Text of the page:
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Tuesday, July 3, 2012

Russia accuses West of distorting Syrian accord, plans meeting with opposition

Russia on Tuesday accused the West of seeking to “distort” the agreement reached last weekend in Geneva on a plan for a political transition to end the escalating conflict in Syria.

Foreign Minister Sergei Lavrov hailed the accord as an “important step” but added, “unfortunately... some Western participants have started in their public statements to distort the agreements that were reached” in Geneva.

Lavrov’s statement came after some optimism was expressed by the spokesman of peace envoy Kofi Annan.


The spokesman, Ahmed Fawzi, said on Tuesday that the “shift” in the positions of Russia and China on Syria should not be underestimated. “Many forces have joined hands here on Saturday ... don’t underestimate the shift particularly from Russian and China.”

A ceasefire in Syria is vital if there is to be a political transition, he added.

In related news, Lavrov said he would meet Syrian opposition leaders in Moscow next week to discuss the possibility of ending violence in the country.

“We will use this coming meeting with yet another Syrian opposition group to continue work to end violence and start Syrian dialogue between the government and all groups of the Syrian opposition as soon as possible,” Lavrov said at a briefing with his Vietnamese counterpart Pham Binh Minh.

It was not clear which members of the fractured opposition movement he would meet.

Russia won’t attend Paris meeting

Meanwhile, Russia will not attend a Friends of Syria meeting in Paris on Friday which seeks to co-ordinate Western and Arab efforts to stop the violence in the country, Foreign Minister Laurent Fabius said.

“Russia was invited. They made it known that they did not want to participate, which is not a surprise,” he told reporters. Russia, an ally of Syria, did not attend previous meetings of the group.

Syrian troops pound Homs

Syrian regime forces pounded several rebel-held districts in the central city of Homs on Tuesday, as the death toll mounted across the country, said the Syrian Observatory for Human Rights.

Fourteen people were killed in new violence on Tuesday, bringing to nearly 100 the death toll in the past two days, the Britain-based watchdog reported.

A civilian and a rebel fighter were killed in Homs, it said, as clashes raged around the neighborhood of Baba Amr, a former rebel stronghold which the army seized on March 1 after a fierce 27-day assault.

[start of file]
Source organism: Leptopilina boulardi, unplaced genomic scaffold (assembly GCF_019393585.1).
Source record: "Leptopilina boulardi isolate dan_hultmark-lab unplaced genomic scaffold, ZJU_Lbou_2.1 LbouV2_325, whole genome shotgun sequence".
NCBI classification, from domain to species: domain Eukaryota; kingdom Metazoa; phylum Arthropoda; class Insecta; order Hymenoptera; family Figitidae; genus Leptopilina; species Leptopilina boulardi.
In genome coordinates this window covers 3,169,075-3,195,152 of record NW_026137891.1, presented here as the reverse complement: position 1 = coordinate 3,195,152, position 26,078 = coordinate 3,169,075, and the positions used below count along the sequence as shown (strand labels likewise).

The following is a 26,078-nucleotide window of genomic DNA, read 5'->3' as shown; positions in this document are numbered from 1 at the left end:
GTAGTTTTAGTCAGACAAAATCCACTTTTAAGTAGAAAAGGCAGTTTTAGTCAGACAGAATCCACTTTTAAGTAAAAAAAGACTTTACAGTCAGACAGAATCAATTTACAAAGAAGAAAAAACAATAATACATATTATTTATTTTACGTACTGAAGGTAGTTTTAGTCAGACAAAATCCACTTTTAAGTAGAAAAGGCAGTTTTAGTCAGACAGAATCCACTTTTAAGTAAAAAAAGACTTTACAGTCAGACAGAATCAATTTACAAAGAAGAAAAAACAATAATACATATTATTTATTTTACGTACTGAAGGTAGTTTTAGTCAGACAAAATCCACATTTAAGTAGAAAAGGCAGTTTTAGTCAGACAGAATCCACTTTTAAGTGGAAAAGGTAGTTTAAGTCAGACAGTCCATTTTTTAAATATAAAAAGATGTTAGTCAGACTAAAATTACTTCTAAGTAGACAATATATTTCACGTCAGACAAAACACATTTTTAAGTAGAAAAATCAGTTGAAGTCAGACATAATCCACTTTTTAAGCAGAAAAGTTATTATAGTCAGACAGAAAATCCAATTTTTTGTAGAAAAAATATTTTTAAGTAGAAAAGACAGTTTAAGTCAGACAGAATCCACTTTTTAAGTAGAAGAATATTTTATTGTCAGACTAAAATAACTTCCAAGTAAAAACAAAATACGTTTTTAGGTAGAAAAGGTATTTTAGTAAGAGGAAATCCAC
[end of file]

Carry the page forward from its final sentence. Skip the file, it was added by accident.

Several rebel-held districts of Homs have been besieged by the army for almost a month, activists say. On Monday troops tried to storm the district of Jourat al-Shiah, according to the Observatory.

Troops also rained shells on areas of the southern province of Daraa, cradle of the 16-month uprising against President Bashar al-Assad, killing five people, the watchdog said.

In the eastern province of Deir Ezzor, much of which is rebel-controlled, snipers shot dead a child while four soldiers were killed in clashes with the armed insurgents, the Observatory said.

The Local Coordination Committees - a network of activists on the ground - said “125 families fled the city of Deir Ezzor and its suburbs ... as a result of the unrelenting military attacks.”

A rebel and a civilian were also killed in violence elsewhere in the country, the Observatory said.

Earlier it reported at least 78 people were confirmed killed in violence across Syria on Monday, 44 of them civilians.

The watchdog also said it had received reports that 15 people were shot dead in a village of the central province of Hama, although it had been unable to confirm the names of those killed in the Sunni-populated village of Douma.

The reported killings followed the assassination in the area late on Sunday of three pro-government militiamen.

More than 16,500 people have been killed in violence in Syria since the uprising erupted in March last year, according to the Observatory.

This figure is impossible to independently verify and the United Nations no longer publishes its own estimates of the death toll.
Agencies

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